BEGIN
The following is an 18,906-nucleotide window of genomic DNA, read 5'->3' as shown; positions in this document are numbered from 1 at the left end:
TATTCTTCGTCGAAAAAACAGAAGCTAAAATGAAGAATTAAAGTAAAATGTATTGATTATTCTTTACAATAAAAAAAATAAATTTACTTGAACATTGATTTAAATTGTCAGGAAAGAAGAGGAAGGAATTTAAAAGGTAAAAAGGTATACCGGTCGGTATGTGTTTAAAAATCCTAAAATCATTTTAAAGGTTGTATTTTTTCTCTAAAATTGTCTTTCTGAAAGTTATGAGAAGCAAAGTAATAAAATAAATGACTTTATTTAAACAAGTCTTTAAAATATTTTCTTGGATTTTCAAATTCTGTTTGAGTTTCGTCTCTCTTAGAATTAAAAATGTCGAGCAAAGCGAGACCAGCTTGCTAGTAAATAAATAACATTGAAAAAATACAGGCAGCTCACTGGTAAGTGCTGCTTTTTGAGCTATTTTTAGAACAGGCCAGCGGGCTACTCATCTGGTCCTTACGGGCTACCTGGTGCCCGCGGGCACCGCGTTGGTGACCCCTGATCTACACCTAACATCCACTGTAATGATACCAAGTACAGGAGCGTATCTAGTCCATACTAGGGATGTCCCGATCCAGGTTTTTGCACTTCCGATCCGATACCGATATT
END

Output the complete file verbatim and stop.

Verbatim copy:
The following is an 18,906-nucleotide window of genomic DNA, read 5'->3' as shown; positions in this document are numbered from 1 at the left end:
TATTCTTCGTCGAAAAAACAGAAGCTAAAATGAAGAATTAAAGTAAAATGTATTGATTATTCTTTACAATAAAAAAAATAAATTTACTTGAACATTGATTTAAATTGTCAGGAAAGAAGAGGAAGGAATTTAAAAGGTAAAAAGGTATACCGGTCGGTATGTGTTTAAAAATCCTAAAATCATTTTAAAGGTTGTATTTTTTCTCTAAAATTGTCTTTCTGAAAGTTATGAGAAGCAAAGTAATAAAATAAATGACTTTATTTAAACAAGTCTTTAAAATATTTTCTTGGATTTTCAAATTCTGTTTGAGTTTCGTCTCTCTTAGAATTAAAAATGTCGAGCAAAGCGAGACCAGCTTGCTAGTAAATAAATAACATTGAAAAAATACAGGCAGCTCACTGGTAAGTGCTGCTTTTTGAGCTATTTTTAGAACAGGCCAGCGGGCTACTCATCTGGTCCTTACGGGCTACCTGGTGCCCGCGGGCACCGCGTTGGTGACCCCTGATCTACACCTAACATCCACTGTAATGATACCAAGTACAGGAGCGTATCTAGTCCATACTAGGGATGTCCCGATCCAGGTTTTTGCACTTCCGATCCGATACCGATATT